When people talk about sport, philanthropy isn’t top of mind. Neither is crowdfunding. Sport funding is changing and government support is becoming harder to come by, but the money is out there - you just need to find it. One of the best – and most effective – tools is crowdfunding. When you think about it, a crowdfunding campaign is similar to sport - it’s time sensitive, there’s a very clear goal and it’s competitive. Whether it’s at the national level to represent your country, at the university level to pay for training camps, or at the local level to afford extra equipment, crowdfunding has a great return on investment. In this second instalment of a three part series on sport crowdfunding, we’re taking a look at how crowdfunding within your athletics department can be very successful and how student-athletes and alumni can be your best resources! ---
I fell into crowdfunding quite innocently. Back in 2014, while working at McGill Athletics in Montreal, I had a group of eager alumni wanting to raise funds to endow a scholarship in honour of their teammate – Mike Soles – who was a local hero and also living with ALS. They had come to me, looking for a fast, efficient, user-friendly way to raise money. We had a tight timeline, motivated alumni, a great cause, and a defined goal. These elements, which I would soon prove in practicality, are everything you need for a successful crowdfunding campaign.
I approached our annual fund team - who were still piloting their custom built crowdfunding platform – and said that I needed a landing page for this project. A simple request, I thought. If you work in a university, then you know that often times, simple projects can elicit a lot of ‘nos’ and ‘it’s too complicated’ or worse, ‘no one has ever done a campaign that big.’ No one was buying into using crowdfunding for a campaign this big, until I convinced a few of my wonderful colleagues to take a chance on it, and we reached our goal of $80,000 in four days.
Now, I am certainly no crowdfunding expert, I have failed many campaigns. Becoming well versed in this method of fund development has taken a lot of lessons learned, practical experience, combined with a clear understanding of donor intent, and a commitment to donor relations. The Soles campaign – that ended with over $230k in just over a month – was a perfect storm of circumstances and is a tough campaign to use as a benchmark, but it had the most important elements: a solid team, lead gifts, a communication strategy, clear goal and short timeline. Most of the other successful campaigns I oversaw were student-athlete driven for very specific needs – nationals, training camps, new equipment, etc. and most exceeded their goals by 30-50% with a few even quadrupling them. They were success stories because we worked hard at making sure the campaign had what it needed.
University/College Athletics crowdfunding is its own beast, but it’s also one of the best resources for the department. As we mentioned in part one of this series, crowdfunding is built for athletes. As well, with most campaigns, other than your time (and that of the volunteers), not much else needs to be invested, no postage fees, printing costs, or special gimmicks - just an honest, clear-cut emotional appeal with a very specific goal, so the ROI is usually quite high. Not every school will have the opportunity to build their own platform, but using others such as Fundrazr (a personal favourite) means that fees are directly tied to funds raised, so the risk is fairly low.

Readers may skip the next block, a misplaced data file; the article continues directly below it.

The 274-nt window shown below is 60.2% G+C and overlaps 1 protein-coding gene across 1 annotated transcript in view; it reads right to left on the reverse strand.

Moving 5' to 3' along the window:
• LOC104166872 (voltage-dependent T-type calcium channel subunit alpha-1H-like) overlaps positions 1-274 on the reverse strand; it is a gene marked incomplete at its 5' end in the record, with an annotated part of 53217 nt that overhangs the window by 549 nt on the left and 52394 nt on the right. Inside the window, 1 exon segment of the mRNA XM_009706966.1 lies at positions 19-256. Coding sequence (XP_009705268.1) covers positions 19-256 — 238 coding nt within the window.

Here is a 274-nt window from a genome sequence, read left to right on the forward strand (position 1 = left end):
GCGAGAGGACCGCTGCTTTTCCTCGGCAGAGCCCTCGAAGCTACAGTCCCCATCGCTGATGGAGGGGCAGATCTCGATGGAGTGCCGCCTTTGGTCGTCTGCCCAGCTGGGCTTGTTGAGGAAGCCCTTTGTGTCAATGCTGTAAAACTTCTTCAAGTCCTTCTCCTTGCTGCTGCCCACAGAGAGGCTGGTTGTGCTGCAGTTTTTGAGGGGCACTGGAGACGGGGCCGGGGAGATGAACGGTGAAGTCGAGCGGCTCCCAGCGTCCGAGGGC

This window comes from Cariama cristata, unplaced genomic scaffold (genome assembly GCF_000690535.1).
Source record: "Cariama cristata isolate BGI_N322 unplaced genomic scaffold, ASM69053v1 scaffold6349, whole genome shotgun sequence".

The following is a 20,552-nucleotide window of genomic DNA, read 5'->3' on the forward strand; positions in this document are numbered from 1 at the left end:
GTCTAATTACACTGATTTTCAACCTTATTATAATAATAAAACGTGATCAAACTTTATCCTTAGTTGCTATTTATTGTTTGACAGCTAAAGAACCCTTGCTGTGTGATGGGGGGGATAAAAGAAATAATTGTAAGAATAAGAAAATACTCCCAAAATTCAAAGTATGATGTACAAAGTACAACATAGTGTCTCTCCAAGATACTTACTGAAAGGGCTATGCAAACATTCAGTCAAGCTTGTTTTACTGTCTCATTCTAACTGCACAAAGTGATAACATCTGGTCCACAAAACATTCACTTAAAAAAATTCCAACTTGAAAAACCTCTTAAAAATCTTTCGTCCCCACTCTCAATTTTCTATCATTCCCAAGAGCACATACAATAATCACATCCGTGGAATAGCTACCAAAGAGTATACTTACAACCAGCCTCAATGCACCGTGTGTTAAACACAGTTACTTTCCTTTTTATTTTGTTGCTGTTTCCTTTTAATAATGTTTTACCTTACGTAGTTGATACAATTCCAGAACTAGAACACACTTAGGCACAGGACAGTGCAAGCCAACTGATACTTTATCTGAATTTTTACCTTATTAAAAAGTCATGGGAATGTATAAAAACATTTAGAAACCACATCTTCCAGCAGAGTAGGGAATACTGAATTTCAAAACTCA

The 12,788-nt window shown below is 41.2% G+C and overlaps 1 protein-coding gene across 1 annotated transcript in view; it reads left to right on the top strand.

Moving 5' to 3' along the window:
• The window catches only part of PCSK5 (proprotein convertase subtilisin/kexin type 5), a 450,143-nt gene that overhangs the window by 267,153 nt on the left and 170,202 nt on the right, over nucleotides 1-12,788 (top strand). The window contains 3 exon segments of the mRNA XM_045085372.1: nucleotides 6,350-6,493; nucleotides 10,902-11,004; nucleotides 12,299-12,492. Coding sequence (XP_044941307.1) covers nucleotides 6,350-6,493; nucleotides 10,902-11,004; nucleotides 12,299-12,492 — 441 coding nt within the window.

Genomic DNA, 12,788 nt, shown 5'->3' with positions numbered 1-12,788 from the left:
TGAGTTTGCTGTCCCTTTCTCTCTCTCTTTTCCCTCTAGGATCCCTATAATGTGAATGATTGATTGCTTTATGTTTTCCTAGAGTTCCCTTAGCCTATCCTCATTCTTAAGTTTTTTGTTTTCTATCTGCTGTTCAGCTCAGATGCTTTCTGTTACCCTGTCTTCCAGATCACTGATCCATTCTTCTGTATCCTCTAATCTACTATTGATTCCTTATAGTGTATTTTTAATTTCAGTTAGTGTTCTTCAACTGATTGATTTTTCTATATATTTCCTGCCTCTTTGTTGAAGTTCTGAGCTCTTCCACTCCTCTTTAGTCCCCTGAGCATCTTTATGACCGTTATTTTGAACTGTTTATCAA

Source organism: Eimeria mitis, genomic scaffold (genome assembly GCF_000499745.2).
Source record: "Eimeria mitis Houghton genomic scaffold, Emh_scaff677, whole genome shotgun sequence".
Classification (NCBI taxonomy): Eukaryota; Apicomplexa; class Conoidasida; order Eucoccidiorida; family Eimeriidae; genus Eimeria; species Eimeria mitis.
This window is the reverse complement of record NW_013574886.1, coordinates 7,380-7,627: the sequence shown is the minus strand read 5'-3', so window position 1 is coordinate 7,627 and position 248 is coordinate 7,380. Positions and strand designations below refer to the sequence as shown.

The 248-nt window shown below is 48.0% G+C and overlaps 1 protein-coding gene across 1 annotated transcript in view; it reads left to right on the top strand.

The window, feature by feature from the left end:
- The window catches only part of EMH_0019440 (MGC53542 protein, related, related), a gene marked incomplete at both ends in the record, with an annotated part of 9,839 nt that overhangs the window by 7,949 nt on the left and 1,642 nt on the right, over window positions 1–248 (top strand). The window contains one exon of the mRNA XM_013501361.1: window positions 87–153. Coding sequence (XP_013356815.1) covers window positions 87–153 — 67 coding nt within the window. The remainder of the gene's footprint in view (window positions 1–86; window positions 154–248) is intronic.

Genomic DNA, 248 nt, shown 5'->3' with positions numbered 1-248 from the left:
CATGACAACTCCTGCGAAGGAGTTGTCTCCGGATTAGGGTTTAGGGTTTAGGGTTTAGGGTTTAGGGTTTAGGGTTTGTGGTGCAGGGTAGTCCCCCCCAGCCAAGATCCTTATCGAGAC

I like to break campaigns down into three sections:
• Silent Phase
In the silent phase, you’re vetting potential projects, confirming with your department that they make sense, finding team leaders, developing strategy and securing lead gifts
• Activation Phase
The activation is go time. You’re soliciting your audience, activating your strategies, keeping the momentum via updates, monitoring your goal and building up to a big finish!
• Post-Campaign Phase
This is actually the most important part of your campaign. Why? Because typically crowdfunding brings in new donors and retaining donors is a lot easier than acquiring new ones so say thank you and even more important is to make sure that report back on the impact your project had.
Last June, my colleague Danielle Melman from UC San Diego Athletics and I held some NAADD crowdfunding round tables during the NACDA Convention - here is a summary of our crowdfunding how to guide and best practices.
Just as we said last week, crowdfunding as a fund development tool leverages the passion of a community. In all areas of giving, it is important to connect your supporters to the individual. Who exactly is being helped? Why exactly do they need the money? And, most importantly, where will the donor’s money go? Crowdfunding provides the perfect platform to fulfil these questions – it is direct, it is personal and the outcome of the fundraising is clear.
Stay tuned next week for a look at crowdfunding within the community and how partnering with community foundations and other organizations is a great way to reach your goal.
Samantha is co-founder of Relate Social Capital, whose specialty is building – and implementing – revenue generating programs that effectively engage key stakeholders and raise funds. Her twitter handle is @samanthalrogers